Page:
Lidocaine is given for Poss. Head Inj. not difisiculation
    1 mg/kg
    Atropine (Peds Only) Anyone know why??
    0.01-0.02 mg/kg
    Fentanyl
    3 mg/kg
    Etomadate for sedation
    0.3 mg/kg
    Succinylcholine for paralytic
    Give 10% of your calculated dose before anything (difisiculating dose)
    1-1.5 mg/kg max dose of 150mg
    2 mg/kg for Peds Max dose 200mg Can anyone tell me why????
    Vercuronium Long-term paralytic
    0.1 mg/kg
    Versed Long term sedative
    2-5 mg PRN or Versed drip

    :lol2: :lol2: :lol2: :lol2: :lol2: :lol2: :lol2: :lol2:
    I don't want to sound dumb, so don't judge or attack me, I'm only asking so I can learn: What is this about giving a defasciculating dose? I've worked in a small ED for 2 years and we don't do RSI very often, patients who need it are usually intubated by medics prior to arrival, and I've only had the chance to participate a couple of times. I've seen patients fasciculate (short term muscle tremors after giving sedation drugs, right?) and was told this was normal.
    First, if fasciculations only cause myalgia, and possibly slight/insignificant rise in ICP, and we are in an emergent situation, is it necessary or even advisable to delay intubation in order to prevent this? I can understand why this would be done in the OR, in a routine surgical anesthesia-administration, to decrease post-op pain/discomfort and increase patient satisfaction. But the nature of emergencies doesn't allow us to be that "nice" and probably the patient will have more to worry about when he wakes up than sore muscles anyway.
    Secondly, even if it doesn't apply to the ED, which I don't think it does, I am curious, now, to know the process of giving a defasciculating dose, just so I know what it is, next time it comes up in conversation or something.
    My understanding for the reason to give atropine to peds is that it dries up secretions, reducing the need to suction? Correct me (respectfully, please) if I'm wrong.
    Finally, I have to agree with Larry77 about the attitude and patronizing and with everyone else who objected to your rude comments. This should be a place where we can relax, enjoy each other's company, and learn from each other. We deal with enough mean, hostile people in our jobs without having to do it here too! Disagree with posts, if you must, but do it respectfully please! I was taught to never assume you know everything, no matter how much education or experience you have. Doing so makes you a danger to your patients and alienates you from your colleagues. (Are you feeling that?)
    Last edit by ERnurse1139 on Oct 27, '06
  9. by   skipaway
    Quote from passgasser
    Succinylcholine: A rapid and short acting depolarizing paralytic. Give atropine with it when giving the drug to peds patients, as sux can cause profound bradycardia in kids. Also, it is a depolarizer, and will cause a rise in K+ levels, so don't give it to someone who already has a high potassium level. Fasciculations are the muscle twitches you see when the drug causes depolarization, resulting in tensing of the skeletal muscle. This can leave the patient with mild to moderate myalgia for a day or so after administration. Once you understand the drug, you understand that giving 10% of the calculated dose to prevent fasciculations (called a defasciculating dose) is a waste of time. Your initial dose will simply cause milder fasciculations that you may not be able to observe, but can still leave the patient with the myalgia you are trying to prevent.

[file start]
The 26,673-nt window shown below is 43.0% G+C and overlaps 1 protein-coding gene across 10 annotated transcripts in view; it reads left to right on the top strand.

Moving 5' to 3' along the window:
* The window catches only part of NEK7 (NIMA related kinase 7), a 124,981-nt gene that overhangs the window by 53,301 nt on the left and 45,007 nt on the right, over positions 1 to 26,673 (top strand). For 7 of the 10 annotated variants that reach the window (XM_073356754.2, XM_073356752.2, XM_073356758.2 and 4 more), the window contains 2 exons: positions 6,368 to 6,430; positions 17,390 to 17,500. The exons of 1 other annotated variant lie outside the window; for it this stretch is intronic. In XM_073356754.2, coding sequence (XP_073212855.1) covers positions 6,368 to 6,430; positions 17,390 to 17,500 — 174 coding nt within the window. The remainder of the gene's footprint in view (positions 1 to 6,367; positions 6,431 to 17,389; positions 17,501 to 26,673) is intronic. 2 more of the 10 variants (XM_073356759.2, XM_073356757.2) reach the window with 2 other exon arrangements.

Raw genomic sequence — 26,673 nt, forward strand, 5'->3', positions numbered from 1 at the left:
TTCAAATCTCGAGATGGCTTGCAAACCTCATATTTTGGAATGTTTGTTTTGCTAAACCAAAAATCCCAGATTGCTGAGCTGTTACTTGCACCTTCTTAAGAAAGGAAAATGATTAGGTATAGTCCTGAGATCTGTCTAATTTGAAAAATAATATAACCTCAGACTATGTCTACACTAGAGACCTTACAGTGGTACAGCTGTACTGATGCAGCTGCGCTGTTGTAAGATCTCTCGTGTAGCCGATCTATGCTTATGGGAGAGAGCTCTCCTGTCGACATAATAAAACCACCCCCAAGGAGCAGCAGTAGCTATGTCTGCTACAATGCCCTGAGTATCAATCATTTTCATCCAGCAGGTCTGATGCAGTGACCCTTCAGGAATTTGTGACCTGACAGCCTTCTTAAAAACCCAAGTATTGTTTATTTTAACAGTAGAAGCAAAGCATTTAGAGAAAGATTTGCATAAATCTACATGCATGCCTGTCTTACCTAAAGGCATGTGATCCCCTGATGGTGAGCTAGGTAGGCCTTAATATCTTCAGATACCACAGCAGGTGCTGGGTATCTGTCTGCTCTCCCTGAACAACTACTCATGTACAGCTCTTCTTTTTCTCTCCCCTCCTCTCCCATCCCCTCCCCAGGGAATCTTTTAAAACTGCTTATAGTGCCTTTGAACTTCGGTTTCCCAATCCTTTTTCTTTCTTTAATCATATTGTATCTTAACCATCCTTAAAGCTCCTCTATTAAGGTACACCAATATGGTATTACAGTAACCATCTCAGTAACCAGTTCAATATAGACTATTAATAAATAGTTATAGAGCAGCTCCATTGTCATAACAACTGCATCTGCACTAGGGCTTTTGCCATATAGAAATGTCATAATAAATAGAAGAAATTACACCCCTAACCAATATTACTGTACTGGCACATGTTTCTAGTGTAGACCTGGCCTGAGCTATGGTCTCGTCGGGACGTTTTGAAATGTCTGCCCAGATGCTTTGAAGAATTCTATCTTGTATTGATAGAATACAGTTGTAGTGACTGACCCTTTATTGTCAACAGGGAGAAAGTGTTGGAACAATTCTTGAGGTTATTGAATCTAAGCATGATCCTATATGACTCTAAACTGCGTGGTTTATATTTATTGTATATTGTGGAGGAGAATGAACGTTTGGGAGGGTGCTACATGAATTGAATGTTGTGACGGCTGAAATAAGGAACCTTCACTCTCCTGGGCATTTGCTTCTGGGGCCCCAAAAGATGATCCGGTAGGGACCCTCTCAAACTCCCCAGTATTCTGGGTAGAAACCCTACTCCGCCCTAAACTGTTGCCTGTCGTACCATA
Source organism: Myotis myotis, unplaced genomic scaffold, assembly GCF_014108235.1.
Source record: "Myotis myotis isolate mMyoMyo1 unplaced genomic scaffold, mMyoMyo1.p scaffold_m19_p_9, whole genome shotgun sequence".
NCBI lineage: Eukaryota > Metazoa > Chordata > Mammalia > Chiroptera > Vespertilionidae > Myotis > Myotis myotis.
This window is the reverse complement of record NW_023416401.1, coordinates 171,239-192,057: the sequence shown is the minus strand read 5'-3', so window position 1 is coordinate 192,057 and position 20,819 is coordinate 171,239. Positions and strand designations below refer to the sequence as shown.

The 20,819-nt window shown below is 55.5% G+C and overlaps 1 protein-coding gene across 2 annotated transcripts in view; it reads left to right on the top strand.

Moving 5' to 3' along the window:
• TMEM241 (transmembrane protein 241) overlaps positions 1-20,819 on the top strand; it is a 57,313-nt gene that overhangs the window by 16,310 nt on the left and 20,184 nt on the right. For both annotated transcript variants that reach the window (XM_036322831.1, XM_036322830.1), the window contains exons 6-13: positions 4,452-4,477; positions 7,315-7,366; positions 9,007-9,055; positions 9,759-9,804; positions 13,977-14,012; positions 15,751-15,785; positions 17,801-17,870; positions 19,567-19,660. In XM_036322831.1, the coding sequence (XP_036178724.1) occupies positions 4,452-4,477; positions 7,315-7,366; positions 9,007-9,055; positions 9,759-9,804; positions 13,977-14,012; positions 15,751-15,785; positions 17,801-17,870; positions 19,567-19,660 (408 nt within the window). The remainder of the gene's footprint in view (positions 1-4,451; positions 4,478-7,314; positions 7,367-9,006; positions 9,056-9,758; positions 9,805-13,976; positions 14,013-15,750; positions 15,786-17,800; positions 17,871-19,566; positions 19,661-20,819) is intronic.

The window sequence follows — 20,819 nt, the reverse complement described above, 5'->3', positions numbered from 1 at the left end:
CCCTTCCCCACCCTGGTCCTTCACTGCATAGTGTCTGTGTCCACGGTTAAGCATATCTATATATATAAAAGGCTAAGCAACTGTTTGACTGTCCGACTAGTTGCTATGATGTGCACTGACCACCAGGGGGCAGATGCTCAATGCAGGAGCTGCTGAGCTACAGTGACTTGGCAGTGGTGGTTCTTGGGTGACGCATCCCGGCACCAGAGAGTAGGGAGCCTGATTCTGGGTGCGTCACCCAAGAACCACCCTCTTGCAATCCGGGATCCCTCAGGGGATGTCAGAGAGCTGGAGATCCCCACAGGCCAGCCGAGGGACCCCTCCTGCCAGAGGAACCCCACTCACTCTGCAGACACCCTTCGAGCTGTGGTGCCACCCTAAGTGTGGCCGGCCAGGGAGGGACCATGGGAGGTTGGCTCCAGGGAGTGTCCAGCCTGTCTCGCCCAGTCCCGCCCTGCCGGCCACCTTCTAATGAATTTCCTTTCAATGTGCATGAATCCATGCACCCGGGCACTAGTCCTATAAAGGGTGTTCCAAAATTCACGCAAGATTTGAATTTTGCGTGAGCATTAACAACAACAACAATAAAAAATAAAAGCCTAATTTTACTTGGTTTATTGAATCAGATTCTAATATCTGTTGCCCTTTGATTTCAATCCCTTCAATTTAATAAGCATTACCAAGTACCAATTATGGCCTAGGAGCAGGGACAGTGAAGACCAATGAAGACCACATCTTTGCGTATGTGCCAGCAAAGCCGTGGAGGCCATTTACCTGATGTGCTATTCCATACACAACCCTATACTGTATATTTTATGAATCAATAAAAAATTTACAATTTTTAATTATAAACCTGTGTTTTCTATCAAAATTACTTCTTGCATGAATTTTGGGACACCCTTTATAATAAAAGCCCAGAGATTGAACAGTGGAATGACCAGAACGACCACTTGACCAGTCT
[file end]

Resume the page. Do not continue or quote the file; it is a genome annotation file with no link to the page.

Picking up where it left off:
There is an upside to fasciculation. Fasciculation can be a direct monitor to tell you exactly when a patient is ready for intubation. Give the sux, then watch the patient's eyelids. In a moment, the eyelid will flutter. When the fluttering stops, intubate the patient. Since you cannot bag ventilate a patient who needs an RSI, and we have all seen patients who, even after prolonged prebreathing of 100% O2, desaturate quickly, sometimes it is in the patient's best interest to trade a short time of mild muscle pain for a direct, easily observed monitor of when you can tube the patient. (By the way, this is not recommended for potential head injury patients, as the fasciculations caused can cause a transient increase in ICP. However, there has been some discussion in the literature lately suggesting that this transient increase may not be clinically significant.)
    ERnurse1139
    This was posted on page 2 and is an excellent answer to your question on the reason for a defasciculating dose. And no question is dumb.
    Last edit by skipaway on Oct 27, '06
  10. by   ERnurse1139
    Thanks very much for the helpful info! I appreciate learning from you!
    Last edit by ERnurse1139 on Oct 27, '06 : Reason: delete, I meant to respond to the person who gave the long, informative answer, not the one asking the original question. Sorry, am still trying to figure out how to use this page!
  11. by   passgasser
    ERNurse1139
    Please forgive me, some of the tone of my original post was directed elsewhere. It was not meant for those with genuine questions. (I am Passgasser, not MedicRN111.) In answer to your questions: